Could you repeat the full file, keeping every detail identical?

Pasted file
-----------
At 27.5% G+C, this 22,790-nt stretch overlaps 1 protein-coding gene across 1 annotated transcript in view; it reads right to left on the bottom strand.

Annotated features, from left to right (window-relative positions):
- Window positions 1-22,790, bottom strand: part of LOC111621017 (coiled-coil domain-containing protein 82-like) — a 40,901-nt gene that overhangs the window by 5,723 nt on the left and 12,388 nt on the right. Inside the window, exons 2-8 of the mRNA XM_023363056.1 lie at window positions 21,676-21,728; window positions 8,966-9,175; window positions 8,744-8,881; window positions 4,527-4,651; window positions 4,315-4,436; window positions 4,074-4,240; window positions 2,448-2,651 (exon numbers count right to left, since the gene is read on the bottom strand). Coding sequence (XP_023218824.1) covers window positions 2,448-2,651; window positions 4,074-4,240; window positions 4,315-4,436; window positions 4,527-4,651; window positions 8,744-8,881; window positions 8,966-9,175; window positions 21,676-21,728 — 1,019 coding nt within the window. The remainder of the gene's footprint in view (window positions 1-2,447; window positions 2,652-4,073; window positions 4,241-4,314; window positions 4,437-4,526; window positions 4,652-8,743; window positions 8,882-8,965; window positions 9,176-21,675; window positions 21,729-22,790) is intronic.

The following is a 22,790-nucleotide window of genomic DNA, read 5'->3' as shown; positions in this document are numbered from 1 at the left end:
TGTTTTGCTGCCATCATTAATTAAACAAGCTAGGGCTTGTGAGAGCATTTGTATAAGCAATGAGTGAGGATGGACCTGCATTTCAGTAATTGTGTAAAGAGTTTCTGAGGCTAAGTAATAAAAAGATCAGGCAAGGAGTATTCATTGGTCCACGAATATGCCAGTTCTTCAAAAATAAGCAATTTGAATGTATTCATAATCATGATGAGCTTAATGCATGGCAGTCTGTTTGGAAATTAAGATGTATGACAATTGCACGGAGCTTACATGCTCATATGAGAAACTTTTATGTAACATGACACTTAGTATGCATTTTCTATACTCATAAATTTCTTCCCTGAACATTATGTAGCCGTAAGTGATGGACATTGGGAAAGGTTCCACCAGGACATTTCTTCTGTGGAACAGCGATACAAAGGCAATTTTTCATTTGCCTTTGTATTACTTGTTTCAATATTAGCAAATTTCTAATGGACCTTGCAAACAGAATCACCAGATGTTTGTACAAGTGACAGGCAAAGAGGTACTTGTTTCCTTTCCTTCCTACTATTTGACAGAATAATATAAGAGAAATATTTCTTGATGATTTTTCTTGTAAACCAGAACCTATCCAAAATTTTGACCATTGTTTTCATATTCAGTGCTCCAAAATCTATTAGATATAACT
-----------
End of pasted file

At 27.5% G+C, this 22,790-nt stretch overlaps 1 protein-coding gene across 1 annotated transcript in view; it reads right to left on the bottom strand.

Annotated features, from left to right (window-relative positions):
- Window positions 1-22,790, bottom strand: part of LOC111621017 (coiled-coil domain-containing protein 82-like) — a 40,901-nt gene that overhangs the window by 5,723 nt on the left and 12,388 nt on the right. Inside the window, exons 2-8 of the mRNA XM_023363056.1 lie at window positions 21,676-21,728; window positions 8,966-9,175; window positions 8,744-8,881; window positions 4,527-4,651; window positions 4,315-4,436; window positions 4,074-4,240; window positions 2,448-2,651 (exon numbers count right to left, since the gene is read on the bottom strand). Coding sequence (XP_023218824.1) covers window positions 2,448-2,651; window positions 4,074-4,240; window positions 4,315-4,436; window positions 4,527-4,651; window positions 8,744-8,881; window positions 8,966-9,175; window positions 21,676-21,728 — 1,019 coding nt within the window. The remainder of the gene's footprint in view (window positions 1-2,447; window positions 2,652-4,073; window positions 4,241-4,314; window positions 4,437-4,526; window positions 4,652-8,743; window positions 8,882-8,965; window positions 9,176-21,675; window positions 21,729-22,790) is intronic.

The following is a 22,790-nucleotide window of genomic DNA, read 5'->3' as shown; positions in this document are numbered from 1 at the left end:
TGTTTTGCTGCCATCATTAATTAAACAAGCTAGGGCTTGTGAGAGCATTTGTATAAGCAATGAGTGAGGATGGACCTGCATTTCAGTAATTGTGTAAAGAGTTTCTGAGGCTAAGTAATAAAAAGATCAGGCAAGGAGTATTCATTGGTCCACGAATATGCCAGTTCTTCAAAAATAAGCAATTTGAATGTATTCATAATCATGATGAGCTTAATGCATGGCAGTCTGTTTGGAAATTAAGATGTATGACAATTGCACGGAGCTTACATGCTCATATGAGAAACTTTTATGTAACATGACACTTAGTATGCATTTTCTATACTCATAAATTTCTTCCCTGAACATTATGTAGCCGTAAGTGATGGACATTGGGAAAGGTTCCACCAGGACATTTCTTCTGTGGAACAGCGATACAAAGGCAATTTTTCATTTGCCTTTGTATTACTTGTTTCAATATTAGCAAATTTCTAATGGACCTTGCAAACAGAATCACCAGATGTTTGTACAAGTGACAGGCAAAGAGGTACTTGTTTCCTTTCCTTCCTACTATTTGACAGAATAATATAAGAGAAATATTTCTTGATGATTTTTCTTGTAAACCAGAACCTATCCAAAATTTTGACCATTGTTTTCATATTCAGTGCTCCAAAATCTATTAGATATAACT